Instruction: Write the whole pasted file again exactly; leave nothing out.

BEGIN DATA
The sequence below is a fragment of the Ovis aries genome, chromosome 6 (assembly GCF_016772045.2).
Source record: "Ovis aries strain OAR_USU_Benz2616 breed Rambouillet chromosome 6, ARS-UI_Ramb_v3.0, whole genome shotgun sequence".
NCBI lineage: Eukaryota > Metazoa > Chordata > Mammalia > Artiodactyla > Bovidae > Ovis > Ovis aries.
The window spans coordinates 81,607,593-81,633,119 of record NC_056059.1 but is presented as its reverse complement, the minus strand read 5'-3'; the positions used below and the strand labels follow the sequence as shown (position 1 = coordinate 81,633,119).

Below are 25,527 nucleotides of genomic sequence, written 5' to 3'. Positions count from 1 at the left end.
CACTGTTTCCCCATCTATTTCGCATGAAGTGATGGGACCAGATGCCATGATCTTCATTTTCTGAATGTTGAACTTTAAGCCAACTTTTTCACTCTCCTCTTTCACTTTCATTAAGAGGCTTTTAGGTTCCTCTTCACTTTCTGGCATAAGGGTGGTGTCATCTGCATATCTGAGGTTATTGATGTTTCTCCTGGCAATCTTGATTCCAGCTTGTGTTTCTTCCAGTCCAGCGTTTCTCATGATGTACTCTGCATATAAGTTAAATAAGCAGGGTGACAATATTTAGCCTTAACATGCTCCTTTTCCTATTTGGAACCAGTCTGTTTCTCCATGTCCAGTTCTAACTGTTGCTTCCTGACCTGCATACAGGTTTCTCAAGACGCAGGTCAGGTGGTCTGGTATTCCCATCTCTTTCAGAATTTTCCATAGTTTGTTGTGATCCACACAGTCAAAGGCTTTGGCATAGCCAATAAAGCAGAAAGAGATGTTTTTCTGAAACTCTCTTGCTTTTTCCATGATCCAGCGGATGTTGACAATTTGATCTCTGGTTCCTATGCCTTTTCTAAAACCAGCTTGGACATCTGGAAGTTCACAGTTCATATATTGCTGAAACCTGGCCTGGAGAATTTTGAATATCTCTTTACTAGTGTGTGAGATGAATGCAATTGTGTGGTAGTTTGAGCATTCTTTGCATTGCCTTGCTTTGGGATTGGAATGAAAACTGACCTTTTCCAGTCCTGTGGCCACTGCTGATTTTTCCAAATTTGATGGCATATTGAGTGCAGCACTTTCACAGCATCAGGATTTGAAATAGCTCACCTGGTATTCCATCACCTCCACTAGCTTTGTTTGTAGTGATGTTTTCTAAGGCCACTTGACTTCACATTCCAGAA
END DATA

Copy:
The sequence below is a fragment of the Ovis aries genome, chromosome 6 (assembly GCF_016772045.2).
Source record: "Ovis aries strain OAR_USU_Benz2616 breed Rambouillet chromosome 6, ARS-UI_Ramb_v3.0, whole genome shotgun sequence".
NCBI lineage: Eukaryota > Metazoa > Chordata > Mammalia > Artiodactyla > Bovidae > Ovis > Ovis aries.
The window spans coordinates 81,607,593-81,633,119 of record NC_056059.1 but is presented as its reverse complement, the minus strand read 5'-3'; the positions used below and the strand labels follow the sequence as shown (position 1 = coordinate 81,633,119).

Below are 25,527 nucleotides of genomic sequence, written 5' to 3'. Positions count from 1 at the left end.
CACTGTTTCCCCATCTATTTCGCATGAAGTGATGGGACCAGATGCCATGATCTTCATTTTCTGAATGTTGAACTTTAAGCCAACTTTTTCACTCTCCTCTTTCACTTTCATTAAGAGGCTTTTAGGTTCCTCTTCACTTTCTGGCATAAGGGTGGTGTCATCTGCATATCTGAGGTTATTGATGTTTCTCCTGGCAATCTTGATTCCAGCTTGTGTTTCTTCCAGTCCAGCGTTTCTCATGATGTACTCTGCATATAAGTTAAATAAGCAGGGTGACAATATTTAGCCTTAACATGCTCCTTTTCCTATTTGGAACCAGTCTGTTTCTCCATGTCCAGTTCTAACTGTTGCTTCCTGACCTGCATACAGGTTTCTCAAGACGCAGGTCAGGTGGTCTGGTATTCCCATCTCTTTCAGAATTTTCCATAGTTTGTTGTGATCCACACAGTCAAAGGCTTTGGCATAGCCAATAAAGCAGAAAGAGATGTTTTTCTGAAACTCTCTTGCTTTTTCCATGATCCAGCGGATGTTGACAATTTGATCTCTGGTTCCTATGCCTTTTCTAAAACCAGCTTGGACATCTGGAAGTTCACAGTTCATATATTGCTGAAACCTGGCCTGGAGAATTTTGAATATCTCTTTACTAGTGTGTGAGATGAATGCAATTGTGTGGTAGTTTGAGCATTCTTTGCATTGCCTTGCTTTGGGATTGGAATGAAAACTGACCTTTTCCAGTCCTGTGGCCACTGCTGATTTTTCCAAATTTGATGGCATATTGAGTGCAGCACTTTCACAGCATCAGGATTTGAAATAGCTCACCTGGTATTCCATCACCTCCACTAGCTTTGTTTGTAGTGATGTTTTCTAAGGCCACTTGACTTCACATTCCAGAA